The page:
Stevia’s reputation still to build, says survey

By staff reporter

- Last updated on GMT

Related tags Stevia

Stevia sweeteners have already hit on the radar screens of one in three moms, a PureCircle survey indicates – but the next step from awareness is building a good impression.

Stevia sweeteners that are high in rebaudioside A (Reb A) have garnered considerable interest this year, since the FDA issued its first no objection letters in late 2008. Beverage products containing extracts of the plant’s leaves have started appearing on product shelves.

But PureCircle, understood to be the world’s largest stevia supplier, is keeping a close eye on market potential. It commissioned an internet survey this spring to ask 1500 mothers aged between 24 and 49, main grocery shoppers for their families, what they think about sweeteners, brands, and product categories.

The 40-minute survey was conducted by Launchforce. It found that more than one in three respondents has already heard of stevia.

But Jason Hecker, marketing director of PureCircle, said: “Awareness is one thing, but having a positive impression of a sweetener is much more important.”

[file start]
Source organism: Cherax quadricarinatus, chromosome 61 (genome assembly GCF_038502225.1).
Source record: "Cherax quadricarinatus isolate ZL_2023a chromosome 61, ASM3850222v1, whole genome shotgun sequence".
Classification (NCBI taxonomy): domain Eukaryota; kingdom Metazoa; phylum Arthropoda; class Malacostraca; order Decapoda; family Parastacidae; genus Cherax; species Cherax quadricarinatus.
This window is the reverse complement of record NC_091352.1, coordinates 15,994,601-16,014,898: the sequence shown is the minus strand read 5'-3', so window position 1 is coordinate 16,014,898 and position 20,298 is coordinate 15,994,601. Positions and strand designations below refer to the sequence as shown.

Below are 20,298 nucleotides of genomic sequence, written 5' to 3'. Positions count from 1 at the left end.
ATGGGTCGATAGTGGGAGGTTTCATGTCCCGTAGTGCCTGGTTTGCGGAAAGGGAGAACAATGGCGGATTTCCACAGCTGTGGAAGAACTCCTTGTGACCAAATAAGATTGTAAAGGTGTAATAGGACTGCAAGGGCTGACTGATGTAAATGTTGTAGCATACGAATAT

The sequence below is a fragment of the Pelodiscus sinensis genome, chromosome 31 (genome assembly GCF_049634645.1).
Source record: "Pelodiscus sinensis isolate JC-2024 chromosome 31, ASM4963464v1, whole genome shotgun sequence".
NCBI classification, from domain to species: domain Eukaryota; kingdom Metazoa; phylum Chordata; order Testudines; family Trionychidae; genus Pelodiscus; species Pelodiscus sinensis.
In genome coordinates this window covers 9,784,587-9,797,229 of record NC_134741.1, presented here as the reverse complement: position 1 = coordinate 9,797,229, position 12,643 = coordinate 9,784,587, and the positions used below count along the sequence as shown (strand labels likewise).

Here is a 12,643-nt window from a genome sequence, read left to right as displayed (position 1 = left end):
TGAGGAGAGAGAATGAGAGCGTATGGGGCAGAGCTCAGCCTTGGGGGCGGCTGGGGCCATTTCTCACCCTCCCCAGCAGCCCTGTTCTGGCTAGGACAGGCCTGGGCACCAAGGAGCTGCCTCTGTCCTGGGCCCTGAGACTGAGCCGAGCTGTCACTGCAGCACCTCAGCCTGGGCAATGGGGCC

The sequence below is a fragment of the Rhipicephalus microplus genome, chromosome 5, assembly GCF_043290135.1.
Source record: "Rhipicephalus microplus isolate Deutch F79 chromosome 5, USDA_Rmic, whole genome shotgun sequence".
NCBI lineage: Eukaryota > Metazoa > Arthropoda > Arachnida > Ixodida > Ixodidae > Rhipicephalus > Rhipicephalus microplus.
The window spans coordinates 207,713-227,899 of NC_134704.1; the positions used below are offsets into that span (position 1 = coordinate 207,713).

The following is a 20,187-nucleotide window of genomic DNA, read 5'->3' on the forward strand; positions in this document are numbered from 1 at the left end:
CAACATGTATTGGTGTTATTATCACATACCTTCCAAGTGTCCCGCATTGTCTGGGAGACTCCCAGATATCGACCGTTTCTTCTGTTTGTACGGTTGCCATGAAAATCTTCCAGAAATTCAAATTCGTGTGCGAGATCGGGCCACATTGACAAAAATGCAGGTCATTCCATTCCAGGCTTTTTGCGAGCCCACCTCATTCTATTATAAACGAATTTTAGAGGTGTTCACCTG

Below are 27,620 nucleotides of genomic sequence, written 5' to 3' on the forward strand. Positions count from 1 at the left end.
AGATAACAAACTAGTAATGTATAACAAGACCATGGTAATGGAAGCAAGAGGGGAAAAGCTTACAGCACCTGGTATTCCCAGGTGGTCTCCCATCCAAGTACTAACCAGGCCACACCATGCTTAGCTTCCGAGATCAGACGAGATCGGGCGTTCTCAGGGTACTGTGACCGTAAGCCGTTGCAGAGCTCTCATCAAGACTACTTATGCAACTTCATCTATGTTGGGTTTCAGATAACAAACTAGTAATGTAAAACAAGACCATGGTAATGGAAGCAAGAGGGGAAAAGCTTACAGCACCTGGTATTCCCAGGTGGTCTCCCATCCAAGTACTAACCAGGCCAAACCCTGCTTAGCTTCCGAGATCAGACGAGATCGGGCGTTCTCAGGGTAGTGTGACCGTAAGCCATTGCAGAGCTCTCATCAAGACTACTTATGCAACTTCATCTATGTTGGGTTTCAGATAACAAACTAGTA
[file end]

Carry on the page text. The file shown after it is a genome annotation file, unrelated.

Launchforce CEO Tim Coffey said that from a qualitative perspective, it is apparent that “moms are being bombarded with sweet messages and they’re ambivalent about them”.​ The indication is that while mothers want to give their families something sweet, they are concerned about obesity and health.

The full findings of the survey are to be discussed at a live webinar, which will take place on 20th October at 10.30am CDT. More info is available at

Stevia uses

A number of other important markets outside the US have also opened up in the last year. For instance, France has approved the use of Reb A for a two-year period permitted under EU law; and Australia and New Zealand permit the use of extracts with high purity of steviol glycosides.

As for uses, beverages are first and foremost – but there has also been considerable interest in expanding to others. Table top sweeteners are a clear target, as are bakery good, dairy, and confectionery. The low glycemic index of stevia also makes it attractive for functional foods and products for diabetics. Firmenich and Danisco recently announced that they have overcome technical challenges to using stevia in ice cream.

PureCircle has been talking with the sugar industry about combining stevia and sugar, to make sweet systems that are low calorie but leverage the taste contribution and technical properties of sucrose.

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